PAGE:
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Swans on lake
Swans - Max Ebadere

Ponds and channels of the Saclay plateau

From the Saclay plateau to the fountains of Versailles

The ponds and channels of the Saclay plateau constitute a hydraulic system which is unique in the world. They supplied water to the fountains of the Château de Versailles. Today, the ditches are a favourite place for walkers and cyclists. While the ponds of Saclay form an extraordinary ornithological nature reserve.

Bike ride in Paris-Saclay
Bike ride in Paris-Saclay - Destination Paris-Saclay

The channels of the Saclay plateau

Walking along the paths along the channels is a real pleasure! They extend over a network of more than 62 km, most of which are accessible on foot or by bike (VTC, VTT).

You'll have the pleasure of seeing the channels, milestones engraved with fleurs-de-lis or royal crowns. They recall the origin of their creation.

What are channels?

The channels are manmade waterways. There are six of them on the plateau: Favreuse, Les Granges, Corbeville, Chateaufort, Saint-Aubin and Guyancourt.

Rigoles du Plateau de Saclay
Rigoles of Vauhallan - Destination Paris Saclay
Fleur de lys on stone
Fleur de Lys - Destination Paris Saclay
Pond and channels of the plateau de Saclay
Etang de Saclay - Alain Beguerie

The ponds of Saclay

The Etang Neuf and the Etang Vieux de Saclay are part of this hydraulic system, as are 5 other ponds.

The Etang Vieux is a nature reserve. With 255 species of birds, it's a good place to see rare species of birds like the Little Bittern. More common species such as grey herons, common terns and a large colony of great cormorants can be seen.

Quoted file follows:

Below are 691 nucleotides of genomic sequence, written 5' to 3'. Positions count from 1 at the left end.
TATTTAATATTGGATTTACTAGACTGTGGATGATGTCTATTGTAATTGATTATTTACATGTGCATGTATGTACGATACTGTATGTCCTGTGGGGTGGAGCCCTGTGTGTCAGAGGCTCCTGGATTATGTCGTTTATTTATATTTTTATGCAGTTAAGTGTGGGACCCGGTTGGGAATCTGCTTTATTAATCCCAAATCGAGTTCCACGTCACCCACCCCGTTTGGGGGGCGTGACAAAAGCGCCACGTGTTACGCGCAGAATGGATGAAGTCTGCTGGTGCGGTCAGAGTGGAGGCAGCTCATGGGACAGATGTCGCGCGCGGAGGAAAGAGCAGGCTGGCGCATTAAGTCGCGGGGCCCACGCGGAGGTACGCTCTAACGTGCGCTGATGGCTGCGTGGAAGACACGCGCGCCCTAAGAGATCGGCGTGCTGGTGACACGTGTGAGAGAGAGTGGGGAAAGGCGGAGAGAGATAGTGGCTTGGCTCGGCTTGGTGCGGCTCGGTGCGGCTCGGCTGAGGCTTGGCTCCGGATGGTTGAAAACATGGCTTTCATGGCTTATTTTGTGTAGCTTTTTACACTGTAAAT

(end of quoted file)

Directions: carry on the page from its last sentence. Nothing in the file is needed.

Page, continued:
Finally, an ornithological observatory provides the best conditions to admire these fauna. The Saclay town hall offers tours of the observatory.

Ponds and gullies of the Plateaude Saclay, ornithological observatory
Etangs de Saclay - Destination Paris-Saclay

The history of the ponds and channels of the Saclay plateau

The Saclay plateau boasts a hydraulic system that is unique in the world and supplies the Versailles Palace fountains with water. Fearing a lack of water, Louis XIV appointed on 1st January 1664 Jean-Baptiste Colbert, Superintendent of the Royal Buildings, to find a solution. He entrusted this mission to Thomas Gobert, an architect and engineer who was carrying out a study on the Saclay plateau. He then proposed the creation of a hydraulic network consisting of ditches to collect water, ponds to store it and aqueducts to transport it to Versailles.

Operational from 1683 until 1950, the network was gradually abandoned. It was then considered obsolete and a hindrance to the development of roads and buildings. Today, the ADER association (Association Des Etangs et des Rigoles du plateau de Saclay) is contributing to the sustainable rehabilitation of the various structures.


Abbey Saint-Louis-du-Temple de Vauhallan, Camino de Santiago
Vauhallan abbey - Alain Beguerie
Etangs de Saclay
Etangs de Saclay - JM Molina

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